Honduras led the world in homicides per capita in 2010, according to an international study.

The Central American country was not the only Latin American country listed among the most dangerous places in the world, according to the first United Nations Office on Drugs and Crime's Global Study on Homicide. In fact, four of the top five countries are from Latin America.

The other Latin American countries are El Salvador, Panamá and México; the former British colony of Belize, which is geographically in Central America but which is classified along with the British West Indies, was the other country to round out the top five, the study found.

The violence in Central America and the Caribbean, according to the study, is reaching a "near crisis point."

For its part, Honduras registers 82.1 for every 1,000 people in the country, UNODC found. In Mexico, the murder rate has increased 65 percent from 2005 to 2010.

In South America, however, homicide rates have dipped in the last 15 years, mostly due to economic growth there, according to the study.

Overall, there were 468,000 homicides worldwide in 2010. The majority of homicides occur in Africa; some 36 percent of all murders take place there, followed by 31 percent in the Americas, and 27 percent in Asia, according to the study.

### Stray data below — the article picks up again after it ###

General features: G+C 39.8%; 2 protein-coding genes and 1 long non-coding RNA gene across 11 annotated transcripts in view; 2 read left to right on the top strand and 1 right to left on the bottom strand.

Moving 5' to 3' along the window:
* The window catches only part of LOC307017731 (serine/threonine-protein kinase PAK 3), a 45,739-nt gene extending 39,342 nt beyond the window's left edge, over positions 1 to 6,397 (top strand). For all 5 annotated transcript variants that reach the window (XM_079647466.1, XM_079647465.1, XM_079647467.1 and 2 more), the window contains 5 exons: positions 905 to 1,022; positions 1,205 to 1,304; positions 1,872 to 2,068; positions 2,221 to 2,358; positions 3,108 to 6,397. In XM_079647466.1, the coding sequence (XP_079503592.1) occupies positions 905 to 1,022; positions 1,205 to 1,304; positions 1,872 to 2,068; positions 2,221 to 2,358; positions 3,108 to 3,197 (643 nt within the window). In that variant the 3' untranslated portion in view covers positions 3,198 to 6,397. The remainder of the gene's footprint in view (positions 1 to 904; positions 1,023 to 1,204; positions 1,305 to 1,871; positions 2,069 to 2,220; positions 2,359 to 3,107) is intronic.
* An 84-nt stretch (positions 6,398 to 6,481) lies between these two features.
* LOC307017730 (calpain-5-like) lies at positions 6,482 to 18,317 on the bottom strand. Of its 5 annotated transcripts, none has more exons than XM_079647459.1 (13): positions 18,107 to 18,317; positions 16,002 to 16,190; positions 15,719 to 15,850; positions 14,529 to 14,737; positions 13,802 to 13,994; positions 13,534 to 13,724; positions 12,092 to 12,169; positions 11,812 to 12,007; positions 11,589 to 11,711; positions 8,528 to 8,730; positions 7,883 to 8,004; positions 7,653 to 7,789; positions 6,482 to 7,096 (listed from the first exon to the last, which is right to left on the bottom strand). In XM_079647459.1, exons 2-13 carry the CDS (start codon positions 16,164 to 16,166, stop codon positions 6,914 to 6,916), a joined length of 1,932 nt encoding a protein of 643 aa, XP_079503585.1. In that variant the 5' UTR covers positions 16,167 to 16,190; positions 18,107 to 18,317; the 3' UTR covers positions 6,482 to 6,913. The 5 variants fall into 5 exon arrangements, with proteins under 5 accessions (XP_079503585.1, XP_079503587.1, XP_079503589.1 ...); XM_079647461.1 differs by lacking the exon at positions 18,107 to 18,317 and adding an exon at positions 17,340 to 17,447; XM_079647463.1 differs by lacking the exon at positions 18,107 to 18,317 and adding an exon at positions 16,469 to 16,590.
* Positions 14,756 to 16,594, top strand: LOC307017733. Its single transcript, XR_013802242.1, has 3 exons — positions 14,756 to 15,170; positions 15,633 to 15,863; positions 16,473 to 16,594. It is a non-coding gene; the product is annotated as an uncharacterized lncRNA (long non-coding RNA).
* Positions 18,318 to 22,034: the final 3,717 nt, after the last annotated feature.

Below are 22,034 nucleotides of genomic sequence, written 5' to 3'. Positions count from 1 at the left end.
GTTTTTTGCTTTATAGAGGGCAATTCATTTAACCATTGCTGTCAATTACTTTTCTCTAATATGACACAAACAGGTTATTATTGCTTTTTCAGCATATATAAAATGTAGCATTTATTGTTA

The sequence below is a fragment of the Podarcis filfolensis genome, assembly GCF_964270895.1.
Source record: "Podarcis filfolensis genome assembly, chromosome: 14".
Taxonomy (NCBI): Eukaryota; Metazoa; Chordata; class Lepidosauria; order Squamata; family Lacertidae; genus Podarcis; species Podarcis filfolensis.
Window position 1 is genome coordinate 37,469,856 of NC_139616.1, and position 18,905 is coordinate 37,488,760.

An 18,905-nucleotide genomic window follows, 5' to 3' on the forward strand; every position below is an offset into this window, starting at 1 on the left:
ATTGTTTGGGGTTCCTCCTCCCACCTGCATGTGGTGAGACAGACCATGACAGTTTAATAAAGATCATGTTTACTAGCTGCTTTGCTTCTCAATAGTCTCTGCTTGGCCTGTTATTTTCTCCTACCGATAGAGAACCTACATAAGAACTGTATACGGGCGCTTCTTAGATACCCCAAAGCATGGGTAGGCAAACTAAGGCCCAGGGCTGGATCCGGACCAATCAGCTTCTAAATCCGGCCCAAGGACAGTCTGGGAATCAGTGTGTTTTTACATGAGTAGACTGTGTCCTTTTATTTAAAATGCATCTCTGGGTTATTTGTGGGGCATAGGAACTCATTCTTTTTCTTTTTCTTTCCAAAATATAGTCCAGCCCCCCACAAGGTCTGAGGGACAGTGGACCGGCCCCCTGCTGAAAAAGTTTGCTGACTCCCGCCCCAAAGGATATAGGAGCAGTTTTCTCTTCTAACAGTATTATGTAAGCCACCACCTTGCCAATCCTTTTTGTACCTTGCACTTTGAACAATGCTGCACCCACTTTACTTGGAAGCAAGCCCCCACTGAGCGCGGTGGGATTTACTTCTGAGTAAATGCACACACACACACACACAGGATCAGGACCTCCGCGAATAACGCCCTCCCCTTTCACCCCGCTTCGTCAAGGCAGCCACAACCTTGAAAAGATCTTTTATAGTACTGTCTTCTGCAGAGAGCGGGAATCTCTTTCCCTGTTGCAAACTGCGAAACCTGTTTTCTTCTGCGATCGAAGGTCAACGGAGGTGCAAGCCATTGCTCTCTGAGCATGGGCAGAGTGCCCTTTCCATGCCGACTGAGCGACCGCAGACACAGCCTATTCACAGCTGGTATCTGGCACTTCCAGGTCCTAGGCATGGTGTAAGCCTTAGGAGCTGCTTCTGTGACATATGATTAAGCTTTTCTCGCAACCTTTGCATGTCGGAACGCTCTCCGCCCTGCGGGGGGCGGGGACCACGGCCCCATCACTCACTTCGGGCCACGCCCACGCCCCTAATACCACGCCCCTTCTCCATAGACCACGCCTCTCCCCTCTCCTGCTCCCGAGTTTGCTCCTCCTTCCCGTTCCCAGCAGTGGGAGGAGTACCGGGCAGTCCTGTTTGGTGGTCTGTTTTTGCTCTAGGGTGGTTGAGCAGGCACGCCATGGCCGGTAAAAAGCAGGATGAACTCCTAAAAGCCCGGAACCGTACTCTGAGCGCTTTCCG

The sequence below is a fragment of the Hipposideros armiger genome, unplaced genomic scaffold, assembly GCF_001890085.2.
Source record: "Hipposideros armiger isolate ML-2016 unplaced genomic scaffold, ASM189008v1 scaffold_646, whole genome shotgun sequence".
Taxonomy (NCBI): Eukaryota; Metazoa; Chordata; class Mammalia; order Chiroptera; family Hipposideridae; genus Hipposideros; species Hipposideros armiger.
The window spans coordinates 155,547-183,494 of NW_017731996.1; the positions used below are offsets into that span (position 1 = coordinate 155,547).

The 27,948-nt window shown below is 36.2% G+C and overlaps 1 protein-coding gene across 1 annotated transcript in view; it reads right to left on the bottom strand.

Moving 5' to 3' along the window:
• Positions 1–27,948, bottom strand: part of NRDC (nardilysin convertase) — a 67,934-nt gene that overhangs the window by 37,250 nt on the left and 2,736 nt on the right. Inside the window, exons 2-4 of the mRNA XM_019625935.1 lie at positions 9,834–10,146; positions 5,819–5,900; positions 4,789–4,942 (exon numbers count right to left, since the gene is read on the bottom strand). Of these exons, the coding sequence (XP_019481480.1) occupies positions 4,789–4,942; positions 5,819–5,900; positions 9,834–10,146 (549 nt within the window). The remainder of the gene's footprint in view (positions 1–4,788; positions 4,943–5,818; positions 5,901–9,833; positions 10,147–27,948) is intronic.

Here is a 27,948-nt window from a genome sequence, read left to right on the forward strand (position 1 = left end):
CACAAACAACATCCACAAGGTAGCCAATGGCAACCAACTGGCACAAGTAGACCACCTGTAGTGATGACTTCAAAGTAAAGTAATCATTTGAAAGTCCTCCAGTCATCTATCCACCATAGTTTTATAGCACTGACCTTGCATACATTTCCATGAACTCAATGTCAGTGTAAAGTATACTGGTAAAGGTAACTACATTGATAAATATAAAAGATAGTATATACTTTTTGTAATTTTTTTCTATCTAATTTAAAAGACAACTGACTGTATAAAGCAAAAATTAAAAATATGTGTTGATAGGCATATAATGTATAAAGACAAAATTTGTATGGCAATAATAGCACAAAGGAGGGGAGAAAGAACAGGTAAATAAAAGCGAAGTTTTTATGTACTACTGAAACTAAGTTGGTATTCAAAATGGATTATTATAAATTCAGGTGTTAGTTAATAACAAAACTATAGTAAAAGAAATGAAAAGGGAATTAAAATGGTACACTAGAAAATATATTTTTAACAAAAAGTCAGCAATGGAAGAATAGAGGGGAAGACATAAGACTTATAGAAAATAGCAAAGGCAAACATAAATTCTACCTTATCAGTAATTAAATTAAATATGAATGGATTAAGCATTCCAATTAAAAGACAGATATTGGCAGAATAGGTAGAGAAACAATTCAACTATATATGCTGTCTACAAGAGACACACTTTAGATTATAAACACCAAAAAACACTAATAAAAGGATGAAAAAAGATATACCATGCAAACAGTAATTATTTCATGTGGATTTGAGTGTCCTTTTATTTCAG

The study found that there are different factors to consider for increases in certain regions. Poorer countries, for example, are four times more likely to affected by violent crime than their richer counterparts. 

"To achieve the Millennium Development Goals, crime prevention policies should be combined with economic and social development and democratic governance based on the rule of the law," said Yury Fedotov, UNODC's executive director.

The study also pointed to the 2008 recession as a factor in a rise in homicides in certain parts of the world.

The accessibility of guns in Latin America, too, is driving the homicide rate upward, the study found. Fedotov said more countries should become party to Firearms Protocol, which supplements the U.N. Convention on Transnational Organized Crime.

"Domestic policies in furtherance of the Protocol's provision can help avoid the diversion of firearms to fuel violence and increase homicides," he said.

Finally, the study found that men were far more likely to be murdered, though women were more likely victims of domestic killings and at the hands of a family member. 

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